There was an error in this gadget

Wednesday, December 18, 2013

Frank About... Eggnog

One of the best flavors of the Christmas season, in my opinion, is eggnog. No, I'm not talking about the cheap, overly sweet, overly processed stuff at the store. And no, I'm not talking about the alcoholic version you buy in the liquor aisle.

What I'm talking about is the eggnog you make at home, with real eggs, and a tastey bourbon, rum, or brandy. Anyone who knows me knows that my bourbon of choice is Maker's Mark. I've used recipes from the distillery, and one from Alton Brown. I prefer the Alton Brown version, with my Maker's Mark addition.

Here's a fantastic article that Alton Brown penned for Mental Floss about the history of eggnog, along with an updated, aged eggnog recipe.

Here's the older recipe by Alton Brown, that I love to use for my own eggnog:



Alton Brown's Eggnog
 
1/3 C. + 1 Tblsp. sugar
1 pint whole milk
1 C. heavy cream
3 oz. bourbon whisky
1 tsp. nutmeg, freshly grated
4 large shell eggs


1. Separate the eggs, carefully. Store.  the yolks and whites in separate bowls. Place the 
    whites into the refrigerator.

2. Using a mixer, beat the yolks to a lighter color and texture.

3. While still beating, slowly add the 1/3 C. sugar.

4. While still beating, slowly add the both the milk and the cream.

5. Still beating, add the bourbon and nutmeg.

6. Wash your mixing beaters.

7. Beat the egg whites to soft peaks.

8. Still beating, slowly add the remaining 1 Tblsp. of sugar, and continue beating until you
    get stiff peaks.

9. Turn down mixer to low, and slowly pour in your yolk mixture.

10. Once mixed, chill and serve topped with a sprinkle of fresh nutmeg.

Friday, December 6, 2013

A Frank About Food Flashback: Soup Season

Originally posted on 1/19/2012...


When the weather turns cold, one comfort food really comes to my mind: SOUP!

Growing up, my mother made a potato soup that I have never been able to replicate, or find a recipe that comes out like hers did. It had a thin, milky base… actual CHUNKS of potatoes (not those mashed up, thick soups)… bits of crunchy white onions… a raft of butter floating across the surface… a nice seasoning of black pepper. I used to practically sop all the broth out of the soup with saltines. (This is probably when my “one sleeve per can of soup” saltine habit developed!) There is just something about that soup memory…

When we got into a cold spell in December, I came across a soup recipe online that sounded very interesting. It came out absolutely fantastic! I will reprint it below for anyone interested. It had some really deep, complex flavors that just meshed so well together, and provided just the thing we needed for a cold December evening. I’ve been ready to delve into some more soups, but it got a bit warmer out, to which we’ve become accustomed in Missouri. However, this week it has gotten frigid, again; and I felt it would be a good time to approach the soup subject with you.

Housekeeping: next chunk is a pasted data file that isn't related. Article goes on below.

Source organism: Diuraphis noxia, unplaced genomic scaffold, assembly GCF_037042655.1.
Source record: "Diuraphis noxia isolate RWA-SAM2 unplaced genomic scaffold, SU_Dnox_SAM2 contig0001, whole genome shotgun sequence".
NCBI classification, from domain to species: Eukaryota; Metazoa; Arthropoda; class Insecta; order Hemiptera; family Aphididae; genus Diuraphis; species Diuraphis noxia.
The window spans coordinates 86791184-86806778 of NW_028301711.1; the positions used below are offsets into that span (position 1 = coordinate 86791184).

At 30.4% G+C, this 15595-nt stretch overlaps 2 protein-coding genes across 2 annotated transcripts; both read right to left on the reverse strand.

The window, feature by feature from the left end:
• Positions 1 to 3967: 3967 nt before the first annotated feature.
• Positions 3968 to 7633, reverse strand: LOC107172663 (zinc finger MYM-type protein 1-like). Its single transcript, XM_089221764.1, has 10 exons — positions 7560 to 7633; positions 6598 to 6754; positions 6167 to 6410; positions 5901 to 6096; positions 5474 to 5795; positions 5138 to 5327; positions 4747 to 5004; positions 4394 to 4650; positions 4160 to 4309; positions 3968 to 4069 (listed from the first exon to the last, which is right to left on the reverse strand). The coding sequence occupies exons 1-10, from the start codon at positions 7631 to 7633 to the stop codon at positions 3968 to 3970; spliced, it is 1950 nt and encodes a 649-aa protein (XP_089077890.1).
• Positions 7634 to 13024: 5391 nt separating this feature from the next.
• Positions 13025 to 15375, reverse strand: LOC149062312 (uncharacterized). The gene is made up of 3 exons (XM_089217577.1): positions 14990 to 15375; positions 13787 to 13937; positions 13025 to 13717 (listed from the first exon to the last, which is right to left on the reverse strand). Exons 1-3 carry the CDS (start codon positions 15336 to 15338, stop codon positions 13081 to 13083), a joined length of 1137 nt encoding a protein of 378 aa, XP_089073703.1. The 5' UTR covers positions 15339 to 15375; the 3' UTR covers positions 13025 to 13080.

So, tell me... What are some of your favorite soups, in the depths of winter? Do you have a family soup recipe that you just have to make every year? Or even, where do you go for a great bowl of soup?


I’ll be looking forward to your comments and feedback! 




Italian Sausage Soup with Tortellini

Note: This is a recipe that was submitted by a user named Mary P. on allrecipes.com and can be found here. This is not my recipe, and I do not take credit for creating it. 


1 lb. sweet Italian sausage, casings removed
1 C. chopped onion
2 cloves garlic, minced
5 C. beef broth
1/2 C. water
1/2 C. red wine
4 large tomatoes - peeled, seeded and chopped
1 C. thinly sliced carrots
1/2 Tblsp. packed fresh basil leaves
1/2 tsp. dried oregano
1 (8 oz.) can tomato sauce
1½ C. sliced zucchini
8 oz. fresh tortellini pasta
3 Tblsp. chopped fresh parsley

1.    In a 5 quart Dutch oven, brown the sausage. Remove sausage and drain, reserving 1 tablespoon of the drippings.

2.     Sauté onions and garlic in drippings. Stir in beef broth, water, wine, tomatoes, carrots, basil, oregano, tomato sauce, and sausage. Bring to a boil. Reduce heat; simmer uncovered for 30 minutes.

3.     Skim fat from the soup. Stir in zucchini and parsley. Simmer covered for 30 minutes. Add tortellini during the last 10 minutes. Sprinkle with Parmesan cheese on top of each serving. 

Notes from my personalized preparation of the soup

1.  You can use hot Italian sausage in place of the sweet version, if you desire. 

2.   I actually used dried basil, instead of the fresh. I used approximately the same amount, although you would normally use a 1 to 3 ratio when replacing dried herbs for fresh. (That is, for example, if you need 3 Tblsp. of fresh, you would use 1 Tblsp. of dried.)

3.   Instead of whole tomatoes, I used whole canned tomatoes, and scraped out the seeds. If you haven't notice in recent years, the tomatoes you purchase "fresh" at the store are horrible excuses for a true tomato. 

4.  I actually added the carrots while the onions and garlic sautéed, to add a little caramelization to them. I won't get into all the science and intricacies about caramelization (I'll save that lesson for another post, at a later time.), but anytime you put a little caramelization, or browning, on a food, it adds a richer, nutty, more complex flavor. It helps add a "pop" or pizzazz to your dish. 

5.  I topped each bowl of soup with some Parmesan-Reggiano ran over my Microplane grater, and served with a nice crusty piece of French bread. ( I split the loaf and put it under the broiler in the oven, until it had a nice crusty surface.) A nice glass of red wine compliments the layers of flavor from this soup very well.